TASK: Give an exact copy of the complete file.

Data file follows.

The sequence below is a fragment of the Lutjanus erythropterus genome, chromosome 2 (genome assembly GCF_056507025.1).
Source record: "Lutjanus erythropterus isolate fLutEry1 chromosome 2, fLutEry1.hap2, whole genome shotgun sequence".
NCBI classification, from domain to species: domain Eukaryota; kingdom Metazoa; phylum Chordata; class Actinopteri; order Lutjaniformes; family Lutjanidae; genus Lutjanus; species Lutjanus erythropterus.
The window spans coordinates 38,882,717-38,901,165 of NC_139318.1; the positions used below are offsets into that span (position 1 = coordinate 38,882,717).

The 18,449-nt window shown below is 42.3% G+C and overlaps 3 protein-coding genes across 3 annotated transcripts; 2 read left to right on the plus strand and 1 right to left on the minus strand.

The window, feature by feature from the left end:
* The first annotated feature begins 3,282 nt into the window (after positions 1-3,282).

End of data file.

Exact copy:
The sequence below is a fragment of the Lutjanus erythropterus genome, chromosome 2 (genome assembly GCF_056507025.1).
Source record: "Lutjanus erythropterus isolate fLutEry1 chromosome 2, fLutEry1.hap2, whole genome shotgun sequence".
NCBI classification, from domain to species: domain Eukaryota; kingdom Metazoa; phylum Chordata; class Actinopteri; order Lutjaniformes; family Lutjanidae; genus Lutjanus; species Lutjanus erythropterus.
The window spans coordinates 38,882,717-38,901,165 of NC_139318.1; the positions used below are offsets into that span (position 1 = coordinate 38,882,717).

The 18,449-nt window shown below is 42.3% G+C and overlaps 3 protein-coding genes across 3 annotated transcripts; 2 read left to right on the plus strand and 1 right to left on the minus strand.

The window, feature by feature from the left end:
* The first annotated feature begins 3,282 nt into the window (after positions 1-3,282).